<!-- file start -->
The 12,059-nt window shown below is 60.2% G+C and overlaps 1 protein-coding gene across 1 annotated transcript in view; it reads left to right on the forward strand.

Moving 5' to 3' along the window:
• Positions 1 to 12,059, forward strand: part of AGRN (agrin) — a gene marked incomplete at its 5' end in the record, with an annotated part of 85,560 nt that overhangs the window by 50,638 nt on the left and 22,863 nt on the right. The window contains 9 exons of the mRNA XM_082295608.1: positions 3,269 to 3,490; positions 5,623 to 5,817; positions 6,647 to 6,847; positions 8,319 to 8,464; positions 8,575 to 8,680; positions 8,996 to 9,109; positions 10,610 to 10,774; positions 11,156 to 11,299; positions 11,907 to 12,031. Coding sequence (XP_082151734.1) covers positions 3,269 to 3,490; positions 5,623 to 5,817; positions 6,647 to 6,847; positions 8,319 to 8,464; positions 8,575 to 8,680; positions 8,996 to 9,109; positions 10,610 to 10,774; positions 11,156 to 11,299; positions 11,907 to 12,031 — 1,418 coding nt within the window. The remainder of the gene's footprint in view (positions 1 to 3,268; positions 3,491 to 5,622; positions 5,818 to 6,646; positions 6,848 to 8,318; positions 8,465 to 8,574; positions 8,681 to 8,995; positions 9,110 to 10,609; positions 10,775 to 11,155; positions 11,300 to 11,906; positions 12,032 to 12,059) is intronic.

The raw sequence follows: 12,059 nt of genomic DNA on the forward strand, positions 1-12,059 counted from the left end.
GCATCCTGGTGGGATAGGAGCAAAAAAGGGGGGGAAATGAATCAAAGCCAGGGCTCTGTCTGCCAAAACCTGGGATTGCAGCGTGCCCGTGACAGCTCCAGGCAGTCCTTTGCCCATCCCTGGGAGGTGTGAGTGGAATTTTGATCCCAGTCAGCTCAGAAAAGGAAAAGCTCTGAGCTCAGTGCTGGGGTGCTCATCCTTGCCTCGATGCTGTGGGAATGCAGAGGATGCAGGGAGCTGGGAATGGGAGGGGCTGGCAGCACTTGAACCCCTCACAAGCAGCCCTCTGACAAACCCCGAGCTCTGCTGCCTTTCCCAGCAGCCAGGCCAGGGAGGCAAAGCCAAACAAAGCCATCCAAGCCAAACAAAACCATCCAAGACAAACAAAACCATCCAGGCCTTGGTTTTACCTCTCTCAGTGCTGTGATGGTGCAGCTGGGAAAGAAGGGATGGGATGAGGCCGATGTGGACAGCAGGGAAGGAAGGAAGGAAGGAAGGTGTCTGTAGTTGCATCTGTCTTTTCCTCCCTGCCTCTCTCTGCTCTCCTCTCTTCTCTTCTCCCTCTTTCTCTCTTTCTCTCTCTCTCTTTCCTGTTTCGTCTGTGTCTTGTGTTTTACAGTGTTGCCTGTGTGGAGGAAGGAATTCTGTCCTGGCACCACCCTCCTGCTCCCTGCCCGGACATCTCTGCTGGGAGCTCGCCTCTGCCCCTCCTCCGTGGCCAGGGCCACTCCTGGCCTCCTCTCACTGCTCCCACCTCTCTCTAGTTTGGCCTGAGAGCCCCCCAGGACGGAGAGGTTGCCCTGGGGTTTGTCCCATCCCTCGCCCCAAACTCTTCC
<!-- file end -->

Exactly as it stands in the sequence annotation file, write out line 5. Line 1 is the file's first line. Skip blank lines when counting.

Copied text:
GCATCCTGGTGGGATAGGAGCAAAAAAGGGGGGGAAATGAATCAAAGCCAGGGCTCTGTCTGCCAAAACCTGGGATTGCAGCGTGCCCGTGACAGCTCCAGGCAGTCCTTTGCCCATCCCTGGGAGGTGTGAGTGGAATTTTGATCCCAGTCAGCTCAGAAAAGGAAAAGCTCTGAGCTCAGTGCTGGGGTGCTCATCCTTGCCTCGATGCTGTGGGAATGCAGAGGATGCAGGGAGCTGGGAATGGGAGGGGCTGGCAGCACTTGAACCCCTCACAAGCAGCCCTCTGACAAACCCCGAGCTCTGCTGCCTTTCCCAGCAGCCAGGCCAGGGAGGCAAAGCCAAACAAAGCCATCCAAGCCAAACAAAACCATCCAAGACAAACAAAACCATCCAGGCCTTGGTTTTACCTCTCTCAGTGCTGTGATGGTGCAGCTGGGAAAGAAGGGATGGGATGAGGCCGATGTGGACAGCAGGGAAGGAAGGAAGGAAGGAAGGTGTCTGTAGTTGCATCTGTCTTTTCCTCCCTGCCTCTCTCTGCTCTCCTCTCTTCTCTTCTCCCTCTTTCTCTCTTTCTCTCTCTCTCTTTCCTGTTTCGTCTGTGTCTTGTGTTTTACAGTGTTGCCTGTGTGGAGGAAGGAATTCTGTCCTGGCACCACCCTCCTGCTCCCTGCCCGGACATCTCTGCTGGGAGCTCGCCTCTGCCCCTCCTCCGTGGCCAGGGCCACTCCTGGCCTCCTCTCACTGCTCCCACCTCTCTCTAGTTTGGCCTGAGAGCCCCCCAGGACGGAGAGGTTGCCCTGGGGTTTGTCCCATCCCTCGCCCCAAACTCTTCC